Graded, worth 15% of final grade
Length: 5 pages, inclusive of Works Cited.
Choose any animals you find interesting.,
selecting one animal discussed by Aesop, one by Pliny, and one
by the Medieval Bestiary. These can be the same animal or 3 diifferent
Next consider how Pliny's, Aesop's, or the Bestiary's language works to make each of these animals understandable to people: does it create an obvious fiction about them? if so, how does it do that? does it give the animal a more obviously human character? does it ask readers to form any emotional or moral judgment about the animal? is the treatment overtly literary? does it spin a plot around the animal and give it any recognizable actions or motivations? does it ask us to care about the animal for itself or as an example or symbol of something more human? what aspect of the animal does it suggest is most interesting about it (why should we care about this critter)? if it has been fictionalized, why might it have been given an unrealistic representation? to whom is this representation being offered and does that implied audience affect how the animal is represented?
Now choose whichever ONE of these questions, or one of your own devising, yields what you think are the MOST interesting answers, ones worth telling someone else about, and write a brief essay explaining your answer.
Your introduction should make clear which animals are selected, which one animal is most interesting in light of these questions. In your conclusion, consider WHY you think the animal was represented in a more fictional rather than realistic representation.
If you use any sources beyond the required
for example of more recent scientific animal information about any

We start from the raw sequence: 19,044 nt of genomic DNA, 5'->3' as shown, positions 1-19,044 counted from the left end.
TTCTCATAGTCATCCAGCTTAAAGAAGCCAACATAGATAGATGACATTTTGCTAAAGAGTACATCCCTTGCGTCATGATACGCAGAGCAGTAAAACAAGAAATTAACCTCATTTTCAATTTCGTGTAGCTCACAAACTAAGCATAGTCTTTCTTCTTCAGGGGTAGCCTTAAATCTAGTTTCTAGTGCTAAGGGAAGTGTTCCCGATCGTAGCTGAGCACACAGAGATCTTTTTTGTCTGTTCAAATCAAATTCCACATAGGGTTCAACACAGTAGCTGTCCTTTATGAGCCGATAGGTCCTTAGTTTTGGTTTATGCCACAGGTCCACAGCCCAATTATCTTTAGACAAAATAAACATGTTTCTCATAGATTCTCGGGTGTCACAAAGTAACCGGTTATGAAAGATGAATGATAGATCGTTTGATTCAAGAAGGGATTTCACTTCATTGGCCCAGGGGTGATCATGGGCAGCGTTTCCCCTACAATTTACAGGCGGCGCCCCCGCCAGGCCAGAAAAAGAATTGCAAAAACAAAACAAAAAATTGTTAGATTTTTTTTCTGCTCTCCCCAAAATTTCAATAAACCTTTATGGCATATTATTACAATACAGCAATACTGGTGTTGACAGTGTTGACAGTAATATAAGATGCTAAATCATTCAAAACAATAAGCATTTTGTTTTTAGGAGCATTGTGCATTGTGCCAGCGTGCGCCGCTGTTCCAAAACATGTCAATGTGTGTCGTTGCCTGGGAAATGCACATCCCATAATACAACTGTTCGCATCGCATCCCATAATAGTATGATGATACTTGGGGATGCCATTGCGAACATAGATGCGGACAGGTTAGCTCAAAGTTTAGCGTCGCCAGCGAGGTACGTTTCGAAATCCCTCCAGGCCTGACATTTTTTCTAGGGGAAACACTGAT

useful if you are interested issues of accuracy of any one
source information in a Works Cited page,
and a brief annotation of each source explaining how you decided
information was trustworthy.
MLA Citation guide for common source types:
Formula for an article:
"Pamela as Fetish: Masculine Anxiety
Fielding's Shamela and James Parry's The True Anti-Pamela." Studies in Eighteenth-Century
22 (1992): 37-49. Print.
Note hanging indent of 2nd and subsequent lines. First line is flush left.
Note that any novel title is in italics within the quotation marks for the article title.
There is no punctuation between the journal title and the volume number.
Any works cited entry ends in a final period.
If the article is in an online periodical: replicate the complete print entry formula, but then 1) if the online version has page numbers, after the inclusive page numbers and period put the name of the hosting site, in italics (e.g. Project Muse, or JSTOR), then the word web for medium, then the date you accessed it, MLA no longer requires the full url (universal resource locator) within angle brackets < >.
Tolson, Nancy. “Making Books Available: The Role of Early Libraries, Librarians, and Booksellers in the Promotion of African American Children’s Literature.” African American Review 32 (1998): 9-16. JSTOR. Web. 3 April 2008.
A book chapter, formula:
First name. “Title of Chapter.” Title of Book in Italics.
Place of publication: Press, year. Inclusive
pages of chapter. Medium.
Mild Empire: the Rise of Women’s Writing.” The
Rise of the Woman Novelist: From Aphra Behn to Jane Austen. Print.
If it’s a
collection of edited essays, after
title’s period put title of collection; then after title of collection
then Editor’s full name. The place of publication, press, date,
Grundy, Isobel. "Against Beauty:
Eighteenth-Century Fiction Writers Confront the Problem of Woman-as-Sign." ReImagining Women: Representations of Women in Culture. Ed. Shirley Neuman and Glennis Stephenson.